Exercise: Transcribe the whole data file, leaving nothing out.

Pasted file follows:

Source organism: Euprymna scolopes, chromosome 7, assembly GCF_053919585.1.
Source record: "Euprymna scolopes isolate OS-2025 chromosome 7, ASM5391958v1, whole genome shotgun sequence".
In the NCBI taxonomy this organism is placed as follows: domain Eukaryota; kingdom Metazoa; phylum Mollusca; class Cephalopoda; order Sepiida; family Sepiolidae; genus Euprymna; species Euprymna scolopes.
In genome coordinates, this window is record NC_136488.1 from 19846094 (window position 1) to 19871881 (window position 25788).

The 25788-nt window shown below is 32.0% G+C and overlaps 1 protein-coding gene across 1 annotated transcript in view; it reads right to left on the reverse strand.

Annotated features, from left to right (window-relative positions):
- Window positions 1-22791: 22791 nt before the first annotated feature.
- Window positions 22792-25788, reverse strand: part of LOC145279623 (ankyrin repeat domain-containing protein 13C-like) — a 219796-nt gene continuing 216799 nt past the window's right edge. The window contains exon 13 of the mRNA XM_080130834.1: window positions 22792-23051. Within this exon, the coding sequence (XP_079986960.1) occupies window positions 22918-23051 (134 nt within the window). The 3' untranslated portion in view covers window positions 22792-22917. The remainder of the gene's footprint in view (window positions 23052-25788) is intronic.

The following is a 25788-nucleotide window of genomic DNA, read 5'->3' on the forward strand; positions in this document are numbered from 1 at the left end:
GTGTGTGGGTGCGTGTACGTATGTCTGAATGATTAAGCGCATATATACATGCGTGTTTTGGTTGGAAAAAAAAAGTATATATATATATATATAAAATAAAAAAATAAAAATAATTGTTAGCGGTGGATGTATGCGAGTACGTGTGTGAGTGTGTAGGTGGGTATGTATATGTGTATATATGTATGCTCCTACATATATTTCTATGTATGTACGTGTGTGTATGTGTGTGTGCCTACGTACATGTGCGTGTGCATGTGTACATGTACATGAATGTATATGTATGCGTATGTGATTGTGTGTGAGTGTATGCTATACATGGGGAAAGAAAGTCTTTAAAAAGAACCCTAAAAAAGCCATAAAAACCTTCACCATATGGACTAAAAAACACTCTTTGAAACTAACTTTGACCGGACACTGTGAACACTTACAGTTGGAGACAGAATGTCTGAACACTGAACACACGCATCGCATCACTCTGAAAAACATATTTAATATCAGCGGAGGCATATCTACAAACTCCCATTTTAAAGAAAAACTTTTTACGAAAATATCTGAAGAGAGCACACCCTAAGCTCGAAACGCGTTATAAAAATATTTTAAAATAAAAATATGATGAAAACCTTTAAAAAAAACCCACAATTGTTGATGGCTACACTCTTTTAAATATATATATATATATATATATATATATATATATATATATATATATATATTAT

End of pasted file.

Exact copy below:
Source organism: Euprymna scolopes, chromosome 7, assembly GCF_053919585.1.
Source record: "Euprymna scolopes isolate OS-2025 chromosome 7, ASM5391958v1, whole genome shotgun sequence".
In the NCBI taxonomy this organism is placed as follows: domain Eukaryota; kingdom Metazoa; phylum Mollusca; class Cephalopoda; order Sepiida; family Sepiolidae; genus Euprymna; species Euprymna scolopes.
In genome coordinates, this window is record NC_136488.1 from 19846094 (window position 1) to 19871881 (window position 25788).

The 25788-nt window shown below is 32.0% G+C and overlaps 1 protein-coding gene across 1 annotated transcript in view; it reads right to left on the reverse strand.

Annotated features, from left to right (window-relative positions):
- Window positions 1-22791: 22791 nt before the first annotated feature.
- Window positions 22792-25788, reverse strand: part of LOC145279623 (ankyrin repeat domain-containing protein 13C-like) — a 219796-nt gene continuing 216799 nt past the window's right edge. The window contains exon 13 of the mRNA XM_080130834.1: window positions 22792-23051. Within this exon, the coding sequence (XP_079986960.1) occupies window positions 22918-23051 (134 nt within the window). The 3' untranslated portion in view covers window positions 22792-22917. The remainder of the gene's footprint in view (window positions 23052-25788) is intronic.

The following is a 25788-nucleotide window of genomic DNA, read 5'->3' on the forward strand; positions in this document are numbered from 1 at the left end:
GTGTGTGGGTGCGTGTACGTATGTCTGAATGATTAAGCGCATATATACATGCGTGTTTTGGTTGGAAAAAAAAAGTATATATATATATATATAAAATAAAAAAATAAAAATAATTGTTAGCGGTGGATGTATGCGAGTACGTGTGTGAGTGTGTAGGTGGGTATGTATATGTGTATATATGTATGCTCCTACATATATTTCTATGTATGTACGTGTGTGTATGTGTGTGTGCCTACGTACATGTGCGTGTGCATGTGTACATGTACATGAATGTATATGTATGCGTATGTGATTGTGTGTGAGTGTATGCTATACATGGGGAAAGAAAGTCTTTAAAAAGAACCCTAAAAAAGCCATAAAAACCTTCACCATATGGACTAAAAAACACTCTTTGAAACTAACTTTGACCGGACACTGTGAACACTTACAGTTGGAGACAGAATGTCTGAACACTGAACACACGCATCGCATCACTCTGAAAAACATATTTAATATCAGCGGAGGCATATCTACAAACTCCCATTTTAAAGAAAAACTTTTTACGAAAATATCTGAAGAGAGCACACCCTAAGCTCGAAACGCGTTATAAAAATATTTTAAAATAAAAATATGATGAAAACCTTTAAAAAAAACCCACAATTGTTGATGGCTACACTCTTTTAAATATATATATATATATATATATATATATATATATATATATATATATATATTAT